For many, accepting an interest-free loan is the only acceptable option to establish or grow a small business - and for good reason. In exploitative “developed” countries, interest payments have put many in serious financial straits. Not only are they unable to make their payments on the loan amount itself, but the interest accrues at an alarming rate. Some former university students even end up paying out more than their original loan was for if they don’t take advantage of some debt-relief options available to them. Wanting to avoid these predatory situations altogether many would-be small business owners in developing countries are wary of traditional lenders and prefer to accept only small amounts that they then intend to pay back in a very short amount of time.
An interest-free loan to a small business owner in a developing country can mean the difference between surviving and thriving in their work and livelihood. It can mean the purchase of new equipment, extra stock, additional infrastructure, and other crucial and needed improvements that will ultimately grow the business tenfold over time. A meager investment of $500 in a small business in a developing country could result in dramatic results for that business owner, and in many cases, provide for an entire extended family, including elderly parents, grandparents, siblings, children, cousins, and other extended family members.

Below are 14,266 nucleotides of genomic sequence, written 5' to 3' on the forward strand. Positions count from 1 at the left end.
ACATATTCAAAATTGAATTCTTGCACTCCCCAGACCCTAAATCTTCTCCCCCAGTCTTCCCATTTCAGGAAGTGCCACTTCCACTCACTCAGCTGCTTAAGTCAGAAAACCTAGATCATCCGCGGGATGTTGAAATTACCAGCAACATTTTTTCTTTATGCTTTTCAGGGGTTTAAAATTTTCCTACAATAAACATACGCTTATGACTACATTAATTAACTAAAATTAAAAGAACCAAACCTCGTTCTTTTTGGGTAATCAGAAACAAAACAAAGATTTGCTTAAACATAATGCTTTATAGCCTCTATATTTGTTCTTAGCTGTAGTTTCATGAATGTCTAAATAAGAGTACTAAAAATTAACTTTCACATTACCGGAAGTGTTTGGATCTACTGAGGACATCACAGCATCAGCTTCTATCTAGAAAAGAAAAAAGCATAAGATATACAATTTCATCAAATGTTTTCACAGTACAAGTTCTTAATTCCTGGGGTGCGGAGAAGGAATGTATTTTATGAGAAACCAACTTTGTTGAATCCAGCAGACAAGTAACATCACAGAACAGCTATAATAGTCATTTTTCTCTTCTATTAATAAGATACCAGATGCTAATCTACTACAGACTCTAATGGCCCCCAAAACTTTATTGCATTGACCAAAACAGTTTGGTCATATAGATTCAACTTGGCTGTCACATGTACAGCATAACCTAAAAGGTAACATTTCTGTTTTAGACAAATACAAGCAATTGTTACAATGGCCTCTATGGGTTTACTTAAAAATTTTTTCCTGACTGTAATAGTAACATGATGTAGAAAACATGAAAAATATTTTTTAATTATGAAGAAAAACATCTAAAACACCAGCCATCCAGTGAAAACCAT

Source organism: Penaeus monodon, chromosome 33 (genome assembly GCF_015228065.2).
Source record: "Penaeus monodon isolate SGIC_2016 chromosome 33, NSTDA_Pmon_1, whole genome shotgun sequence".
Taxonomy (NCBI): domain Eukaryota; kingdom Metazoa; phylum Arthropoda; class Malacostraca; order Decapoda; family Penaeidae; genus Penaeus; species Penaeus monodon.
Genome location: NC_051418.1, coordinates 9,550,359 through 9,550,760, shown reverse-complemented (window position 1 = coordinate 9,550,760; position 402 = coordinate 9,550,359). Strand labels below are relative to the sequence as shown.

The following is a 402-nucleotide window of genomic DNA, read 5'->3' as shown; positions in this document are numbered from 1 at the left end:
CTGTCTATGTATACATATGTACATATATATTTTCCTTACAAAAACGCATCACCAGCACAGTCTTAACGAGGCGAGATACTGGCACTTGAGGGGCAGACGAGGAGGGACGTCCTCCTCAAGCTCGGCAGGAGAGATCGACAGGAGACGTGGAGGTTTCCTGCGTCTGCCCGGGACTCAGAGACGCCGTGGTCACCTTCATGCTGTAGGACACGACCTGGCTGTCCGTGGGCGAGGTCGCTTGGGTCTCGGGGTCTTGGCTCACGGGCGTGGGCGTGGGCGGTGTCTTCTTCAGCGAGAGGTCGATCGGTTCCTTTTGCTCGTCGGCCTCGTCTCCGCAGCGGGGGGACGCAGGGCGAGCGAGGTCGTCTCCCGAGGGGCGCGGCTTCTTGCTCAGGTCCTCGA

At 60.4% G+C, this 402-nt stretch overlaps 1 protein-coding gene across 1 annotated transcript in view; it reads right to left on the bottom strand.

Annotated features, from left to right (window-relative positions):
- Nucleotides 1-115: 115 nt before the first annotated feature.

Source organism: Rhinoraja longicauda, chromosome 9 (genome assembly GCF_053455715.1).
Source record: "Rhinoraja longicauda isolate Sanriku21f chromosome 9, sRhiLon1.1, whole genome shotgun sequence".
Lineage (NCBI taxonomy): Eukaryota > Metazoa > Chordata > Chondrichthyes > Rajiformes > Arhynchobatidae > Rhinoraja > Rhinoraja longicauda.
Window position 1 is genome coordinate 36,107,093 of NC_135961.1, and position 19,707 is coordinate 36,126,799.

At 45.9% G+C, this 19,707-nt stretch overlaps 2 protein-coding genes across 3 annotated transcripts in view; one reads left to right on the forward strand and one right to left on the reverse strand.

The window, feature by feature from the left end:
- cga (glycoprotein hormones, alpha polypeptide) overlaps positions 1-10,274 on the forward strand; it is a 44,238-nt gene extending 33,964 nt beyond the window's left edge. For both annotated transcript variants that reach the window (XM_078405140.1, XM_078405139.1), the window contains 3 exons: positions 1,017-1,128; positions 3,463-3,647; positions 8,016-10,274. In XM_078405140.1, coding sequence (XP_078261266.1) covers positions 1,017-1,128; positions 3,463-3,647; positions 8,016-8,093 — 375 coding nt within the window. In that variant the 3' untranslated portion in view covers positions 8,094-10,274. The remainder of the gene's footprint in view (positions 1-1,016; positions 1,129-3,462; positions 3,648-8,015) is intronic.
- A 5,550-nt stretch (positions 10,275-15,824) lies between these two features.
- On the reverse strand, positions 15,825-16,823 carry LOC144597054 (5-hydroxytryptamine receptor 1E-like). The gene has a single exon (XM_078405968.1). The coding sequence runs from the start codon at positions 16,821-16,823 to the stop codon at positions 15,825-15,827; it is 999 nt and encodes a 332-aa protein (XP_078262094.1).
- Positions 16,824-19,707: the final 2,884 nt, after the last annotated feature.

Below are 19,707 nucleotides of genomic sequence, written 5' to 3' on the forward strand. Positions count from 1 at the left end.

For single women especially, the gift of an interest free micro-loan can grant them the independence they need to survive in a male-dominated marketplace. It can seem insurmountable for women to compete in a market dominated by male earners and business men. For those widows, divorcees, and other single ladies the impact is further multiplied on entire communities because women (and mothers) are more likely to invest in their children – sending them to school and improving the family’s earning power and quality of life for generations to come.
For many, it is a moral imperative to help the less fortunate, and giving micro-loans is a great way to do that. Repayment in full on a microloan is usually at rates higher than traditional loans. Even if the borrower does default, which is unlikely, you’ll rest easier knowing that you are not out tons of cash and can count it as a charitable offering because the repayment funds were probably put to use in an unfathomable crisis situation for that family.